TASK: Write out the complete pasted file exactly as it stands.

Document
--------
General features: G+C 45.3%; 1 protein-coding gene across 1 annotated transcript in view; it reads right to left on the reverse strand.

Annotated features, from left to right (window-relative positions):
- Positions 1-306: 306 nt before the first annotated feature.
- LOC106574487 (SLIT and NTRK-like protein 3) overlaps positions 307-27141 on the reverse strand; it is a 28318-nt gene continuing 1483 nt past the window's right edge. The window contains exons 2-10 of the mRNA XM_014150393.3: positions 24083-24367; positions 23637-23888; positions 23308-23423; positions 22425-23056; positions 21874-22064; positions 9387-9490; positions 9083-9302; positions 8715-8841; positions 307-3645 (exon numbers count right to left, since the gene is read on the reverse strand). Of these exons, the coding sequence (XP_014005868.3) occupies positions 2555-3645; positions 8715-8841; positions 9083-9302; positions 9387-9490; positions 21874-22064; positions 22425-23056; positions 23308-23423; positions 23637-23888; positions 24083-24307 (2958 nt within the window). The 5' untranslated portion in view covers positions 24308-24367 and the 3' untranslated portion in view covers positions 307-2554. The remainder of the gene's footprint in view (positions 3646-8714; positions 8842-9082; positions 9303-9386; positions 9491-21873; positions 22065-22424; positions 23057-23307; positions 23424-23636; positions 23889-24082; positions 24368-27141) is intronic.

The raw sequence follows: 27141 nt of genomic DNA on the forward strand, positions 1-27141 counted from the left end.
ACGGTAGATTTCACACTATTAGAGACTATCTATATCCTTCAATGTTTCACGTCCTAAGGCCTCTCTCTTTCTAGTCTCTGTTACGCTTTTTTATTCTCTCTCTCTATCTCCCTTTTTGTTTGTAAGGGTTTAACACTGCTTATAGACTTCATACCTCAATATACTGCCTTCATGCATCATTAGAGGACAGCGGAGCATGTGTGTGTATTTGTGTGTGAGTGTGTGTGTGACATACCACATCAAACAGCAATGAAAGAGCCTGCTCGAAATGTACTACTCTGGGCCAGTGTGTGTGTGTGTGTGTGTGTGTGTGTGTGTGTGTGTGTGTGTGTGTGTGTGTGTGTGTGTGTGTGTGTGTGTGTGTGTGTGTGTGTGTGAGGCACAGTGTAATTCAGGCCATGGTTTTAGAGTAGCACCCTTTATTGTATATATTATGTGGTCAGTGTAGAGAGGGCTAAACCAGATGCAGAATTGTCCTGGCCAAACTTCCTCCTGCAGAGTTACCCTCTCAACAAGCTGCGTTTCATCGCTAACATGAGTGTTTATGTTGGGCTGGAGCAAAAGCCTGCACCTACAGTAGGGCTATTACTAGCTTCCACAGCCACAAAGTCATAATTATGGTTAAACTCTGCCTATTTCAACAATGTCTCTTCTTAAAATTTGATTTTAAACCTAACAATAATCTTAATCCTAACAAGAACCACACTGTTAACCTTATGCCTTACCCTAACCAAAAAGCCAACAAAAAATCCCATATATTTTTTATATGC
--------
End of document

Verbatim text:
General features: G+C 45.3%; 1 protein-coding gene across 1 annotated transcript in view; it reads right to left on the reverse strand.

Annotated features, from left to right (window-relative positions):
- Positions 1-306: 306 nt before the first annotated feature.
- LOC106574487 (SLIT and NTRK-like protein 3) overlaps positions 307-27141 on the reverse strand; it is a 28318-nt gene continuing 1483 nt past the window's right edge. The window contains exons 2-10 of the mRNA XM_014150393.3: positions 24083-24367; positions 23637-23888; positions 23308-23423; positions 22425-23056; positions 21874-22064; positions 9387-9490; positions 9083-9302; positions 8715-8841; positions 307-3645 (exon numbers count right to left, since the gene is read on the reverse strand). Of these exons, the coding sequence (XP_014005868.3) occupies positions 2555-3645; positions 8715-8841; positions 9083-9302; positions 9387-9490; positions 21874-22064; positions 22425-23056; positions 23308-23423; positions 23637-23888; positions 24083-24307 (2958 nt within the window). The 5' untranslated portion in view covers positions 24308-24367 and the 3' untranslated portion in view covers positions 307-2554. The remainder of the gene's footprint in view (positions 3646-8714; positions 8842-9082; positions 9303-9386; positions 9491-21873; positions 22065-22424; positions 23057-23307; positions 23424-23636; positions 23889-24082; positions 24368-27141) is intronic.

The raw sequence follows: 27141 nt of genomic DNA on the forward strand, positions 1-27141 counted from the left end.
ACGGTAGATTTCACACTATTAGAGACTATCTATATCCTTCAATGTTTCACGTCCTAAGGCCTCTCTCTTTCTAGTCTCTGTTACGCTTTTTTATTCTCTCTCTCTATCTCCCTTTTTGTTTGTAAGGGTTTAACACTGCTTATAGACTTCATACCTCAATATACTGCCTTCATGCATCATTAGAGGACAGCGGAGCATGTGTGTGTATTTGTGTGTGAGTGTGTGTGTGACATACCACATCAAACAGCAATGAAAGAGCCTGCTCGAAATGTACTACTCTGGGCCAGTGTGTGTGTGTGTGTGTGTGTGTGTGTGTGTGTGTGTGTGTGTGTGTGTGTGTGTGTGTGTGTGTGTGTGTGTGTGTGTGTGTGTGTGTGAGGCACAGTGTAATTCAGGCCATGGTTTTAGAGTAGCACCCTTTATTGTATATATTATGTGGTCAGTGTAGAGAGGGCTAAACCAGATGCAGAATTGTCCTGGCCAAACTTCCTCCTGCAGAGTTACCCTCTCAACAAGCTGCGTTTCATCGCTAACATGAGTGTTTATGTTGGGCTGGAGCAAAAGCCTGCACCTACAGTAGGGCTATTACTAGCTTCCACAGCCACAAAGTCATAATTATGGTTAAACTCTGCCTATTTCAACAATGTCTCTTCTTAAAATTTGATTTTAAACCTAACAATAATCTTAATCCTAACAAGAACCACACTGTTAACCTTATGCCTTACCCTAACCAAAAAGCCAACAAAAAATCCCATATATTTTTTATATGC